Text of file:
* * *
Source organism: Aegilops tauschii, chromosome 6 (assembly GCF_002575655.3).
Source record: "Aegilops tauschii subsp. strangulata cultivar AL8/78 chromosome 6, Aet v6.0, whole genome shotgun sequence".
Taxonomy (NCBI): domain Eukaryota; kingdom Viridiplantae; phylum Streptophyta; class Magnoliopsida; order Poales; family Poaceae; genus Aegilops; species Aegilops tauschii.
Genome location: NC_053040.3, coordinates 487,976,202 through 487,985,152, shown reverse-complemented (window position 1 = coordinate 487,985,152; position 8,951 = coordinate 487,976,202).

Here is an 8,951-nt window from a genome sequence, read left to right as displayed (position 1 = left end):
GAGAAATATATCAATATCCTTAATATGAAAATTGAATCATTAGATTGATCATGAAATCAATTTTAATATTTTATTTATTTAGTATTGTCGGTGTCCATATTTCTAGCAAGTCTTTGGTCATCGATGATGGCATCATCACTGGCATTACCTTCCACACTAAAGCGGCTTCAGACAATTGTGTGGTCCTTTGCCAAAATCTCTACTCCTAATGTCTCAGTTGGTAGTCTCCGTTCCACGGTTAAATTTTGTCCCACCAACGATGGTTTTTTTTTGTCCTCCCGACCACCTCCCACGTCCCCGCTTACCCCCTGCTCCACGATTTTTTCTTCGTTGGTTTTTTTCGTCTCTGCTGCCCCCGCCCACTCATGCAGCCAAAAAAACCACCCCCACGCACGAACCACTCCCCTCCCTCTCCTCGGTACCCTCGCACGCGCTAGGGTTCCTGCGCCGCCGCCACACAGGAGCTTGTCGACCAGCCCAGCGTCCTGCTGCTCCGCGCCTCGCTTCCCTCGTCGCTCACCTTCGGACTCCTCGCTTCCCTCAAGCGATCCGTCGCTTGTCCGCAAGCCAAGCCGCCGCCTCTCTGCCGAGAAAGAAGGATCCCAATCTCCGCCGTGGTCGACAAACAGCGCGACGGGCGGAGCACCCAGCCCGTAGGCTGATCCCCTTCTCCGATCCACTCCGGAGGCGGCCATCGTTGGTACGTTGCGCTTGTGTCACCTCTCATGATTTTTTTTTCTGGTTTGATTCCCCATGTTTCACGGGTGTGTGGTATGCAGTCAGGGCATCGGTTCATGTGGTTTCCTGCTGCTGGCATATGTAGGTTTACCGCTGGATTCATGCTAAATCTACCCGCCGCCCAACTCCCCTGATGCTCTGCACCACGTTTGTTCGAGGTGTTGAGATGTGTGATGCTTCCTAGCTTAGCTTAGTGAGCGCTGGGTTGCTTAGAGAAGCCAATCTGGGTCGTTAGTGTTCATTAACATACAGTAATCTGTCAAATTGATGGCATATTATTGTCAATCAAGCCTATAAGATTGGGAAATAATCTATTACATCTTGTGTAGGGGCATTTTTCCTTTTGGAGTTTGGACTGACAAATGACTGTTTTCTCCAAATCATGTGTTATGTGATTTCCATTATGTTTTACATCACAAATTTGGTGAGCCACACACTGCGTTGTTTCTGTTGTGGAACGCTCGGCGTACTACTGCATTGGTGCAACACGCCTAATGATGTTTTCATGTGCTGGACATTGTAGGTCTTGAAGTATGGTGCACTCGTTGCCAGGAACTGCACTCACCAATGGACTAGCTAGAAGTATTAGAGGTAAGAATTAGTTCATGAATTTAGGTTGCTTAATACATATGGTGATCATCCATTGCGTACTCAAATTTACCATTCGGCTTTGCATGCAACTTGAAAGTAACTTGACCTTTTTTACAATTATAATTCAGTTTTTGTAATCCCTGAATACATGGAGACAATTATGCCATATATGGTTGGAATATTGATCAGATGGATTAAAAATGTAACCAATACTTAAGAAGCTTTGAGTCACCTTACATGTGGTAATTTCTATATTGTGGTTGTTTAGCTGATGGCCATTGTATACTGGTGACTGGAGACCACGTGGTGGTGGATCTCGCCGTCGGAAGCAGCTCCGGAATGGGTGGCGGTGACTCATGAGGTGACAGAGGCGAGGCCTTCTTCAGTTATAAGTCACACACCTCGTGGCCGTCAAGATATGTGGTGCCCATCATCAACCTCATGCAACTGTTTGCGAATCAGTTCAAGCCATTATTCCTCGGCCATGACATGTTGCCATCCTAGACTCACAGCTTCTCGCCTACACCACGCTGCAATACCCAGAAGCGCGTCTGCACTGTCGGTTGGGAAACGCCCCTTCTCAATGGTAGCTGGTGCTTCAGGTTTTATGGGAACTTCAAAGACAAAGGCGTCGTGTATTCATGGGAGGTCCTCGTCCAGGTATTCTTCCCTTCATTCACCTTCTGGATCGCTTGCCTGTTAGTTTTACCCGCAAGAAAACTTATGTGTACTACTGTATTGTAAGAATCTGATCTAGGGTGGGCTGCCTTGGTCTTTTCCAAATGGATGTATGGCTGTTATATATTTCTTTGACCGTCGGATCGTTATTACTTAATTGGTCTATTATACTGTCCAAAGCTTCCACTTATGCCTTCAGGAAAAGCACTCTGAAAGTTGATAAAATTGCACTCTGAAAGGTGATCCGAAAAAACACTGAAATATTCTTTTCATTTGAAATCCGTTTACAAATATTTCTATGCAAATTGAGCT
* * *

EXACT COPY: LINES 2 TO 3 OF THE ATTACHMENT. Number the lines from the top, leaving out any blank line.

Source record: "Aegilops tauschii subsp. strangulata cultivar AL8/78 chromosome 6, Aet v6.0, whole genome shotgun sequence".
Taxonomy (NCBI): domain Eukaryota; kingdom Viridiplantae; phylum Streptophyta; class Magnoliopsida; order Poales; family Poaceae; genus Aegilops; species Aegilops tauschii.